Hanoi is weird cold.
Temperatures don't drop much below 10c, there's no snow, frost nor much nipping wind. Yet clothes don't seem to be very effective, even those made from impenetrable materials, as the cold in Hanoi bypasses clothes, takes a circuitous route and somehow ends up in direct contact with the bones. Houses here are draughty, built of concrete and tiles and have the kind of insulation that, at times, seems to have the opposite of the intended effect. That is, after a run of cold days, the temperature inside the house becomes by degrees colder than the air outside. Heating is problematic too; twelve foot high ceilings mean reverse-cycle air-conditioning only works if you're actually living upside-down on the ceiling. Or it may exist in only one room, meaning that one has to rug up to use the bathroom and, indeed, go through serious deliberation before taking a shower (could I go without for one more day?). Other heating options include Chinese bar heaters that one must practically sit on (mind the dressing gown doesn't catch fire) to receive any warmth.
Warming food experiences can help. My recent experience eating the Hanoi stew, sốt vang, gave some respite on a particularly brittle cold day. Getting together with a group of friends around a hotpot is not unlike the medieval concept of the hearth, with the heat emanating from both the portable gas burner where the cooking occurs and the communal closeness of this style of dining, not to mention the compulsory shots of rice liquor. Though they have a tendency to burn rather then warm!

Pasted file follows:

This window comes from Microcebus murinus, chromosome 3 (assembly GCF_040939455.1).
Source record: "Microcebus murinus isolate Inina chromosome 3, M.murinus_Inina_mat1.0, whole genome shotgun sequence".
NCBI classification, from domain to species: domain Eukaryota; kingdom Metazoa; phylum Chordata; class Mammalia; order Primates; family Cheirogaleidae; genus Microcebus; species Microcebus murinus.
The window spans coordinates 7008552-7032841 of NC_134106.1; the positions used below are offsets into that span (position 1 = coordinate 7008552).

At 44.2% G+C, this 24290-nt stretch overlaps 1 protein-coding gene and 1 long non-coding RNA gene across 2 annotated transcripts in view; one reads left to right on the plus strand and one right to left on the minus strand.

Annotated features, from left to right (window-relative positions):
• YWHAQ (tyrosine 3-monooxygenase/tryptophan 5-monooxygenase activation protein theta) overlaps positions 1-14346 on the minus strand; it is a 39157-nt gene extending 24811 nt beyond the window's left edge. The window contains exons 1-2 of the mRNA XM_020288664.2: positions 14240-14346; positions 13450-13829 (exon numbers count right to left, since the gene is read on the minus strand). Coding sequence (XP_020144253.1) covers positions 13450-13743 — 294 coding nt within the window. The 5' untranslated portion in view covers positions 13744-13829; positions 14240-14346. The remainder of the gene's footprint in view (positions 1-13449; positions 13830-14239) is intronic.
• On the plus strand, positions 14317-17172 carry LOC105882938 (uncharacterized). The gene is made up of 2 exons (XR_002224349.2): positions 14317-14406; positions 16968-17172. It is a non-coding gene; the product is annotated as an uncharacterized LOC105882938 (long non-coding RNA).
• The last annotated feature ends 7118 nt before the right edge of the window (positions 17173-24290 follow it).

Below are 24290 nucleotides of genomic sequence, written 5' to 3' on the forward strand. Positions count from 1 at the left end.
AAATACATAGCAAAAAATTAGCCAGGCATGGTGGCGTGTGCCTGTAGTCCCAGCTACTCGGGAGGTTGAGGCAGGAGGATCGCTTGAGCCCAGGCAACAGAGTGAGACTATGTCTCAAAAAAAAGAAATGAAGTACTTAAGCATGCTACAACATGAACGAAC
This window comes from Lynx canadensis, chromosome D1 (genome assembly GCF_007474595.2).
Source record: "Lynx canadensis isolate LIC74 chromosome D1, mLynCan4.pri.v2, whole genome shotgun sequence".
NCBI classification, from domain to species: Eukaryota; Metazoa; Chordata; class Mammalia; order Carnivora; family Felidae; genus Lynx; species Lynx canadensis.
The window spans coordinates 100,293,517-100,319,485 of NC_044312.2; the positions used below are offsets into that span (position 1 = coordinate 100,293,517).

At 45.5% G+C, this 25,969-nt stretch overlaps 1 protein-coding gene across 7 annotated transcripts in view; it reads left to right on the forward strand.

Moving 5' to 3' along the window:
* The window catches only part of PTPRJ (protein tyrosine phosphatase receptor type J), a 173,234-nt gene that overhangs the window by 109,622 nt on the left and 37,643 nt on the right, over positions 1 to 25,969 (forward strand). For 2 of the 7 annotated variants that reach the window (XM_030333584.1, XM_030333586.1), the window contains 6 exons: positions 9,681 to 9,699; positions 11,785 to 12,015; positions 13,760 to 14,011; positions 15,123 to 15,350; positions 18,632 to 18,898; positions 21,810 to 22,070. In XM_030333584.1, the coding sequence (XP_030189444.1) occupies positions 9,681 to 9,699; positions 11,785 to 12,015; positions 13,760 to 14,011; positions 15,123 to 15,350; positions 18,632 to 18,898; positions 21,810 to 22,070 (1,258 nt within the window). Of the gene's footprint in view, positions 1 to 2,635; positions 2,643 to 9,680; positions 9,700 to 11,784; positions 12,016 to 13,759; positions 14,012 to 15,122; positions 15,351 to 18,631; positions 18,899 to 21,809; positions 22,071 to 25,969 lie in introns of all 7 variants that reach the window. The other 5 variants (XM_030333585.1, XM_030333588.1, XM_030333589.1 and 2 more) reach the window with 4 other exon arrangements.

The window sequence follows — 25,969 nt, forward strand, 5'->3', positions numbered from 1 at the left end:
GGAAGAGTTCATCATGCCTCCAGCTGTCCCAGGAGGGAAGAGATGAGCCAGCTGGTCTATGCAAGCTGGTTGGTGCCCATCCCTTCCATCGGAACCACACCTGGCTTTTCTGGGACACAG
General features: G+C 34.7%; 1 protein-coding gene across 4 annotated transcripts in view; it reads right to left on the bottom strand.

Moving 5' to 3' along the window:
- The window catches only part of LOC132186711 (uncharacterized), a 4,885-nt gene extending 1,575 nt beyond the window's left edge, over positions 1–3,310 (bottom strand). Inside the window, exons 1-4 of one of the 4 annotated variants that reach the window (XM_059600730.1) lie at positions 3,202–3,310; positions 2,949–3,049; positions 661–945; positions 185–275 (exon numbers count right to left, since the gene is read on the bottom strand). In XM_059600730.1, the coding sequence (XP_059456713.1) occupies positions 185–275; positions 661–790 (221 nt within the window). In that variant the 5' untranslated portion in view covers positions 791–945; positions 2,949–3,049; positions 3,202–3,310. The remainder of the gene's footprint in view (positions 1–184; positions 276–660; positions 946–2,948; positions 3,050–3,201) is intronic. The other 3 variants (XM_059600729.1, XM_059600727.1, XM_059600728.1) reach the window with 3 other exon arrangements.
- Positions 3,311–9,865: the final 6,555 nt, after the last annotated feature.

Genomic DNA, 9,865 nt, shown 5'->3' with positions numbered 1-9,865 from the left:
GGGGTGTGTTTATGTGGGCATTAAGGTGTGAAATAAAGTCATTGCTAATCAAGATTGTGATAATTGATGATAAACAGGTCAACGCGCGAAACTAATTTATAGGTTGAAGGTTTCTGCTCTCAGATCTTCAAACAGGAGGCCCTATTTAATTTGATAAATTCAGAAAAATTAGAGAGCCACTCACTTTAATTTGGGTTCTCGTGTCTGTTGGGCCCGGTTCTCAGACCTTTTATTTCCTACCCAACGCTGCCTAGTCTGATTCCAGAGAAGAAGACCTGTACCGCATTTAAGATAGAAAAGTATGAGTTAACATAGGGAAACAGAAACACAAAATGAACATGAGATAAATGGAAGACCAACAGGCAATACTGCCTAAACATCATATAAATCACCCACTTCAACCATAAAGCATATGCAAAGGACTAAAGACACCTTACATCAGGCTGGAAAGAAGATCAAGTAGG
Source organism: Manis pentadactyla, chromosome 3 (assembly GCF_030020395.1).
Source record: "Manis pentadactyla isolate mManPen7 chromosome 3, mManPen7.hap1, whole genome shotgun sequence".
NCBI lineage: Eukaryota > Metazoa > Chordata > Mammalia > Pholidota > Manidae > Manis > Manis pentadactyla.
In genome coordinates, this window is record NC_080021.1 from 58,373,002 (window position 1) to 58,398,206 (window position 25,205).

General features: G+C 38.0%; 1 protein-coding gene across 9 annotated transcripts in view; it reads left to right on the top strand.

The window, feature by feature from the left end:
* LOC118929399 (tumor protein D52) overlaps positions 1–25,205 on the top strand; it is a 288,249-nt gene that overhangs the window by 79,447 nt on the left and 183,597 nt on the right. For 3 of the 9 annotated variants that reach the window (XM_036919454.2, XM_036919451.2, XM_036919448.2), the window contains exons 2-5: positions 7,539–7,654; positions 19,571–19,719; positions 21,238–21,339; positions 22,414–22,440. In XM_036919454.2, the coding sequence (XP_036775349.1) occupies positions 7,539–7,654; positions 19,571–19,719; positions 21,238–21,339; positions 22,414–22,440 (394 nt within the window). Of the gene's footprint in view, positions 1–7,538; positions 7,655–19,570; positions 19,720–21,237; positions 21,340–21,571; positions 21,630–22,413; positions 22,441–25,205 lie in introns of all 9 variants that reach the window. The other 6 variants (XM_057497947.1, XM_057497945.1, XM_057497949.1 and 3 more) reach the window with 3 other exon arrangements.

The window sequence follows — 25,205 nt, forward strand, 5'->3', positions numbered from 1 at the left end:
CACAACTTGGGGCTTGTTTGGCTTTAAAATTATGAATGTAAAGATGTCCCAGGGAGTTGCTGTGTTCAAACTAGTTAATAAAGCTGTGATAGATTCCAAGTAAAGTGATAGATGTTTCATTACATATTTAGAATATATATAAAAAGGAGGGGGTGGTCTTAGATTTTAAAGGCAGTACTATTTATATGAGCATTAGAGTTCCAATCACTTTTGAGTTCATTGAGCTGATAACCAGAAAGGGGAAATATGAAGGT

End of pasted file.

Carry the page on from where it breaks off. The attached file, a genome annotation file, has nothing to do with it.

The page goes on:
A couple of weeks ago, I sought solace in snails. At the top of an alley syphoning a rigid wind up off Hanoi's West Lake, there is a one woman snail operation set against the wall. As I waited for my snack to be assembled I was jogging on the spot in business attire to stop the onset of icy numbness. The snail vendor was rugged up like a woolly mammoth, her back to the lake draught, her hands working a hook into the tiny spiral shells to remove the edible curlicues.
Behind, she placed a few ladles of a diluted nước chấm into a saucepan over a single gas flame. In front on her tiny stainless steel plated workplace, where I'm also to sit once the food's ready, she pinched a smattering of finely sliced lemongrass and pins of lá chanh (Kaffir lime leaves) into my bowl. The warmth of the dish was beginning to take shape so I stopped my idiotic jumping up and down, and sat.
Vietnam's most versatile noodle, bún (fresh rice vermicelli), is either served separately on a plate alongside the bowl of snails swimming in the heated nước chấm, for dunking, or combined as in the photograph at top. The tangy zest of the lemongrass and lime adds a very likeable aspect to the hot sauce-soup. The snails are gently but not confrontingly chewy, easily swallow-able whole even. In warmer weather, the nước chấm is served cold and the dish has a rather cooling effect.
On this day, I wanted none such thing.
Bún ốc chấm
Ngo 120 Phố Yên Phụ
West Lake, Hanoi